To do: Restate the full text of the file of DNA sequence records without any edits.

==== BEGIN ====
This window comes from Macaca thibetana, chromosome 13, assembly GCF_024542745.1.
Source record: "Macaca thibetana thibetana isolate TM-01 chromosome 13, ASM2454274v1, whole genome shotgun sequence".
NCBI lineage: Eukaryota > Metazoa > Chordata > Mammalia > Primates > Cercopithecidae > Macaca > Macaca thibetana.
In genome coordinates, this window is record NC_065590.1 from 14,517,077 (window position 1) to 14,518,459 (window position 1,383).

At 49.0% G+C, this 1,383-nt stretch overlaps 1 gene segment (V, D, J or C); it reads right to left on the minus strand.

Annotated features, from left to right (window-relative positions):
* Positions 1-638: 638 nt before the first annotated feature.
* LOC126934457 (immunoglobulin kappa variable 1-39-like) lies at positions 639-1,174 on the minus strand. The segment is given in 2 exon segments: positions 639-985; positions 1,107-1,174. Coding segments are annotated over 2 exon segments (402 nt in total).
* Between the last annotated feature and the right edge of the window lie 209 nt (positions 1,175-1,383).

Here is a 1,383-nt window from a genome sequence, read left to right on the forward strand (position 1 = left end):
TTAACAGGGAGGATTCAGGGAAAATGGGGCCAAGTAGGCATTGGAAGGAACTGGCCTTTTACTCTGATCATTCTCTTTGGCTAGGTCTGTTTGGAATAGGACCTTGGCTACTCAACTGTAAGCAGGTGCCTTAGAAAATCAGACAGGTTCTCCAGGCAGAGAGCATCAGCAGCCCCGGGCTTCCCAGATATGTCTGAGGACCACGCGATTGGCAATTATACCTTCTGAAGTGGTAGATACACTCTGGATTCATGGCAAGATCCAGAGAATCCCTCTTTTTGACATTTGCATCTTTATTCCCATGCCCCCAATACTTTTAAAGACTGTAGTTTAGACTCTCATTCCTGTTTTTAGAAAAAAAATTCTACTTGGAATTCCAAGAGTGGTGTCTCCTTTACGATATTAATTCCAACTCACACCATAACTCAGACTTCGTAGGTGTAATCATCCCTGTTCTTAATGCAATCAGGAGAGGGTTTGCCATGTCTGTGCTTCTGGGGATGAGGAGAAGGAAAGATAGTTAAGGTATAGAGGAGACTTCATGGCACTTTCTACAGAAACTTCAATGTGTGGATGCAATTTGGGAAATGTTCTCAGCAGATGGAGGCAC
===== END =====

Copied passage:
This window comes from Macaca thibetana, chromosome 13, assembly GCF_024542745.1.
Source record: "Macaca thibetana thibetana isolate TM-01 chromosome 13, ASM2454274v1, whole genome shotgun sequence".
NCBI lineage: Eukaryota > Metazoa > Chordata > Mammalia > Primates > Cercopithecidae > Macaca > Macaca thibetana.
In genome coordinates, this window is record NC_065590.1 from 14,517,077 (window position 1) to 14,518,459 (window position 1,383).

At 49.0% G+C, this 1,383-nt stretch overlaps 1 gene segment (V, D, J or C); it reads right to left on the minus strand.

Annotated features, from left to right (window-relative positions):
* Positions 1-638: 638 nt before the first annotated feature.
* LOC126934457 (immunoglobulin kappa variable 1-39-like) lies at positions 639-1,174 on the minus strand. The segment is given in 2 exon segments: positions 639-985; positions 1,107-1,174. Coding segments are annotated over 2 exon segments (402 nt in total).
* Between the last annotated feature and the right edge of the window lie 209 nt (positions 1,175-1,383).

Here is a 1,383-nt window from a genome sequence, read left to right on the forward strand (position 1 = left end):
TTAACAGGGAGGATTCAGGGAAAATGGGGCCAAGTAGGCATTGGAAGGAACTGGCCTTTTACTCTGATCATTCTCTTTGGCTAGGTCTGTTTGGAATAGGACCTTGGCTACTCAACTGTAAGCAGGTGCCTTAGAAAATCAGACAGGTTCTCCAGGCAGAGAGCATCAGCAGCCCCGGGCTTCCCAGATATGTCTGAGGACCACGCGATTGGCAATTATACCTTCTGAAGTGGTAGATACACTCTGGATTCATGGCAAGATCCAGAGAATCCCTCTTTTTGACATTTGCATCTTTATTCCCATGCCCCCAATACTTTTAAAGACTGTAGTTTAGACTCTCATTCCTGTTTTTAGAAAAAAAATTCTACTTGGAATTCCAAGAGTGGTGTCTCCTTTACGATATTAATTCCAACTCACACCATAACTCAGACTTCGTAGGTGTAATCATCCCTGTTCTTAATGCAATCAGGAGAGGGTTTGCCATGTCTGTGCTTCTGGGGATGAGGAGAAGGAAAGATAGTTAAGGTATAGAGGAGACTTCATGGCACTTTCTACAGAAACTTCAATGTGTGGATGCAATTTGGGAAATGTTCTCAGCAGATGGAGGCAC